The terrestrial and oceanic sources of moisture that supply warm-season rainfall to the Mississippi River basin and its subbasins are examined over a 36-yr period (1963–98). Using hourly observed precipitation, National Centers for Environmental Prediction (NCEP) reanalyses at 6-h intervals, and a back-trajectory algorithm, the water falling during observed precipitation events is probabilistically traced to its most recent surface evaporative source, terrestrial or oceanic. Maps of these sources generally show dual maxima, one terrestrial and one oceanic, in spring and a dominance of terrestrial sources in summer. Pentad time series averaged over the 36 years show a late-summer maximum of precipitation recycling in all but the Missouri subbasin. During the 36 years analyzed, 32% of warm-season precipitation in the entire Mississippi basin originated as evaporation within the basin (recycled). About 20% of warm-season precipitation was contributed directly by evaporation from the Gulf of Mexico and Caribbean. The Midwest flood year, 1993, represents a positive outlier in terms of July precipitation supplied to the Upper Mississippi directly by evaporation from the Caribbean. The monthly recycling ratios for warm-season precipitation during the drought year, 1988, represent extreme values in the time series but are not identified as outliers. A positive trend in precipitation recycling in the Upper Mississippi and Missouri subbasins and accompanying decrease in Gulf of Mexico/Caribbean–supplied precipitation to those regions are statistically significant but may reflect changes in the observational data stream assimilated by the NCEP model. Perturbation analysis demonstrates that the source fractions and recycling ratios are somewhat sensitive to systematic errors but not to random errors in the model-derived evapotranspiration (ET), arguably the largest source of uncertainty in the back-trajectory approach. Systematic errors in terrestrial ET on the order of 20% introduce errors of about 0.02 in land source fractions (including recycling ratios) that are themselves on the order of 0.10–0.30.

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Chul-Su Shin
,
Bohua Huang
,
Paul A. Dirmeyer
,
Subhadeep Halder
, and
Arun Kumar

Abstract

In addition to remote SST forcing, realistic representation of land forcing (i.e., soil moisture) over the United States is critical for a prediction of U.S. severe drought events approximately one season in advance. Using “identical twin” experiments with different land initial conditions (ICs) in the 32-yr (1979–2010) CFSv2 reforecasts (NASA GLDAS-2 reanalysis versus NCEP CFSR), sensitivity and skill of U.S. drought predictions to land ICs are evaluated. Although there is no outstanding performer between the two sets of forecasts with different land ICs, each set shows greater skill in some regions, but their locations vary with forecast lead time and season. The 1999 case study demonstrates that although a pattern of below-normal SSTs in the Pacific in the fall and winter is realistically reproduced in both reforecasts, GLDAS-2 land initial states display a stronger east–west gradient of soil moisture, particularly drier in the eastern United States and more consistent with observations, leading to warmer surface temperature anomalies over the United States. Anomalies lasting for one season are accompanied by more persistent barotropic (warm core) anomalous high pressure over CONUS, which results in better prediction skill of this drought case up to 4 months in advance in the reforecasts with GLDAS-2 land ICs. Therefore, it is essential to minimize the uncertainty of land initial states among the current land analyses for improving U.S. drought prediction on seasonal time scales.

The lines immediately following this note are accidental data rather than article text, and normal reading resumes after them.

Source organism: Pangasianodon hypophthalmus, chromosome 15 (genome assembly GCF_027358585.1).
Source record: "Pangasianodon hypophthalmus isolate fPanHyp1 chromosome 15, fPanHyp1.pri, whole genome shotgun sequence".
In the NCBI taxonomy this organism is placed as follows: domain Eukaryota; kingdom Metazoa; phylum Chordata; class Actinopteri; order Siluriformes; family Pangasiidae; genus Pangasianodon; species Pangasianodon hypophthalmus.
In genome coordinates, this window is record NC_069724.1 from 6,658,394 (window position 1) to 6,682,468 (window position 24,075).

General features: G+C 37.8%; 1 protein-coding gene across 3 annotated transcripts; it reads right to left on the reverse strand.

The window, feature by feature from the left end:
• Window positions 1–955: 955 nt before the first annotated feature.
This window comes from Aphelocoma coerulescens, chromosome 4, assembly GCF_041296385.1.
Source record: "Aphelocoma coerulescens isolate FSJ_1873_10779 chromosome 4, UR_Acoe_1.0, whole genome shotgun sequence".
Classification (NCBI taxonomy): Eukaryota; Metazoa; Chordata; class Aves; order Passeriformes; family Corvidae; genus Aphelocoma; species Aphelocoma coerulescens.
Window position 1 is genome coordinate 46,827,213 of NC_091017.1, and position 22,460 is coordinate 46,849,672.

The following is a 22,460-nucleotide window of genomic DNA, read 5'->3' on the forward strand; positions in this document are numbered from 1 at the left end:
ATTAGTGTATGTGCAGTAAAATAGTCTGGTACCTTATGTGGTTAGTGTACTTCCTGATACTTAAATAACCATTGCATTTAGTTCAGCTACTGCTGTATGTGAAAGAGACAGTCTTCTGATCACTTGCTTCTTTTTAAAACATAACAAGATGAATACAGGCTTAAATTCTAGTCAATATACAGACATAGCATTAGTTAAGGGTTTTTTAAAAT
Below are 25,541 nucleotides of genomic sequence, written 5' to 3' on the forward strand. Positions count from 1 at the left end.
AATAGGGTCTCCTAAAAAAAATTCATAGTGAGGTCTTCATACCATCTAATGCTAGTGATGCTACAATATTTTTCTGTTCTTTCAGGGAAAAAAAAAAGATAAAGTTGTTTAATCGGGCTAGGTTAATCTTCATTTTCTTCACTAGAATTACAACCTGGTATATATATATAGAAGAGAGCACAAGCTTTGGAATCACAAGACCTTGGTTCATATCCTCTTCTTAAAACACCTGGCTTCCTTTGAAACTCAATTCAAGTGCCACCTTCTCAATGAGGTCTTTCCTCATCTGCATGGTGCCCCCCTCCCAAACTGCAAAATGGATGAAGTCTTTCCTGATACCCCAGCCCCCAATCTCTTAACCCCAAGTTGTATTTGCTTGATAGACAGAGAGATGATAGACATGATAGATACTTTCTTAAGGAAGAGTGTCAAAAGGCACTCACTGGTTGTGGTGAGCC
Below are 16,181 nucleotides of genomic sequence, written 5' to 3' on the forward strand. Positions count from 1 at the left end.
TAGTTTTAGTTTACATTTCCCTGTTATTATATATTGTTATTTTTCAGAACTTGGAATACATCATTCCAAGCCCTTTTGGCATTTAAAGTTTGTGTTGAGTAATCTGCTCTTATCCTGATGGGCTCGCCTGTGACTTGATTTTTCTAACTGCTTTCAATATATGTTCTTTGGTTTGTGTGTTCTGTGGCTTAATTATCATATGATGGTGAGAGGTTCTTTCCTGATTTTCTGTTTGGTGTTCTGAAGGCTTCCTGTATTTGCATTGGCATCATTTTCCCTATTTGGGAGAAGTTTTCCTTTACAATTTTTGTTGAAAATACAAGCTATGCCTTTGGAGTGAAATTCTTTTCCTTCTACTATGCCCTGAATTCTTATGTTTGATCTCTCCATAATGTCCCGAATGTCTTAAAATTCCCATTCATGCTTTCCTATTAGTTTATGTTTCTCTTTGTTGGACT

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Paul A. Dirmeyer
,
Xiang Gao
,
Mei Zhao
,
Zhichang Guo
,
Taikan Oki
, and
Naota Hanasaki

Quantification of sources and sinks of carbon at global and regional scales requires not only a good description of the land sources and sinks of carbon, but also of the synoptic and mesoscale meteorology. An experiment was performed in Les Landes, southwest France, during May–June 2005, to determine the variability in concentration gradients and fluxes of CO2 The CarboEurope Regional Experiment Strategy (CERES; see also http://carboregional.mediasfrance.org/index) aimed to produce aggregated estimates of the carbon balance of a region that can be meaningfully compared to those obtained from the smallest downscaled information of atmospheric measurements and continental-scale inversions. We deployed several aircraft to sample the CO2 concentration and fluxes over the whole area, while fixed stations observed the fluxes and concentrations at high accuracy. Several (mesoscale) meteorological modeling tools were used to plan the experiment and flight patterns.

Results show that at regional scale the relation between profiles and fluxes is not obvious, and is strongly influenced by airmass history and mesoscale flow patterns. In particular, we show from an analysis of data for a single day that taking either the concentration at several locations as representative of local fluxes or taking the flux measurements at those sites as representative of larger regions would lead to incorrect conclusions about the distribution of sources and sinks of carbon. Joint consideration of the synoptic and regional flow, fluxes, and land surface is required for a correct interpretation. This calls for an experimental and modeling strategy that takes into account the large spatial gradients in concentrations and the variability in sources and sinks that arise from different land use types. We briefly describe how such an analysis can be performed and evaluate the usefulness of the data for planning of future networks or longer campaigns with reduced experimental efforts.

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Paul A. Dirmeyer
,
Xiang Gao
,
Mei Zhao
,
Zhichang Guo
,
Taikan Oki
, and
Naota Hanasaki